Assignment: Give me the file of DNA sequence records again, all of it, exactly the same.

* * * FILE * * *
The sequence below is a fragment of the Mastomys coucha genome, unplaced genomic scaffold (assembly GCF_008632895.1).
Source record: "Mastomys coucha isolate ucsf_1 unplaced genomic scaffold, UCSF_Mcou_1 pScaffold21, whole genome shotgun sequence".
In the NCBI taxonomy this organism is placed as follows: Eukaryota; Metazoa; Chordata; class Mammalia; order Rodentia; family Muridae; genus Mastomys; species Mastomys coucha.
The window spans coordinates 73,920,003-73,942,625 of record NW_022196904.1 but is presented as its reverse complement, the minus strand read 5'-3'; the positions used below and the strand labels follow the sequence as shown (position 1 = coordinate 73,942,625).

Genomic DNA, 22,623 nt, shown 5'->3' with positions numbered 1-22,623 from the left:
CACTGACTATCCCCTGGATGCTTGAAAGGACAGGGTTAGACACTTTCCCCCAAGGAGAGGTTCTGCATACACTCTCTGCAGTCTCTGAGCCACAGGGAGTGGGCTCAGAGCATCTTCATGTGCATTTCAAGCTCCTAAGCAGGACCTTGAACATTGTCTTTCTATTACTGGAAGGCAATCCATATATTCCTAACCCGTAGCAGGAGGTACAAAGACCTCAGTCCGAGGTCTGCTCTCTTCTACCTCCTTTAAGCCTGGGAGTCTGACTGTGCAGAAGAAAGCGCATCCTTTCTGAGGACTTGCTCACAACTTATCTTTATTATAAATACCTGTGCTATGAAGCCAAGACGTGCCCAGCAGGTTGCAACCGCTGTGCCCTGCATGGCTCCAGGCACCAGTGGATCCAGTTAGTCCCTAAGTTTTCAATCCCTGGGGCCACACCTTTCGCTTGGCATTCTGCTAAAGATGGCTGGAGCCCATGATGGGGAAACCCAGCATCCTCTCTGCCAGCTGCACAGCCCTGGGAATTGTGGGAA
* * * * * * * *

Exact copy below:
The sequence below is a fragment of the Mastomys coucha genome, unplaced genomic scaffold (assembly GCF_008632895.1).
Source record: "Mastomys coucha isolate ucsf_1 unplaced genomic scaffold, UCSF_Mcou_1 pScaffold21, whole genome shotgun sequence".
In the NCBI taxonomy this organism is placed as follows: Eukaryota; Metazoa; Chordata; class Mammalia; order Rodentia; family Muridae; genus Mastomys; species Mastomys coucha.
The window spans coordinates 73,920,003-73,942,625 of record NW_022196904.1 but is presented as its reverse complement, the minus strand read 5'-3'; the positions used below and the strand labels follow the sequence as shown (position 1 = coordinate 73,942,625).

Genomic DNA, 22,623 nt, shown 5'->3' with positions numbered 1-22,623 from the left:
CACTGACTATCCCCTGGATGCTTGAAAGGACAGGGTTAGACACTTTCCCCCAAGGAGAGGTTCTGCATACACTCTCTGCAGTCTCTGAGCCACAGGGAGTGGGCTCAGAGCATCTTCATGTGCATTTCAAGCTCCTAAGCAGGACCTTGAACATTGTCTTTCTATTACTGGAAGGCAATCCATATATTCCTAACCCGTAGCAGGAGGTACAAAGACCTCAGTCCGAGGTCTGCTCTCTTCTACCTCCTTTAAGCCTGGGAGTCTGACTGTGCAGAAGAAAGCGCATCCTTTCTGAGGACTTGCTCACAACTTATCTTTATTATAAATACCTGTGCTATGAAGCCAAGACGTGCCCAGCAGGTTGCAACCGCTGTGCCCTGCATGGCTCCAGGCACCAGTGGATCCAGTTAGTCCCTAAGTTTTCAATCCCTGGGGCCACACCTTTCGCTTGGCATTCTGCTAAAGATGGCTGGAGCCCATGATGGGGAAACCCAGCATCCTCTCTGCCAGCTGCACAGCCCTGGGAATTGTGGGAA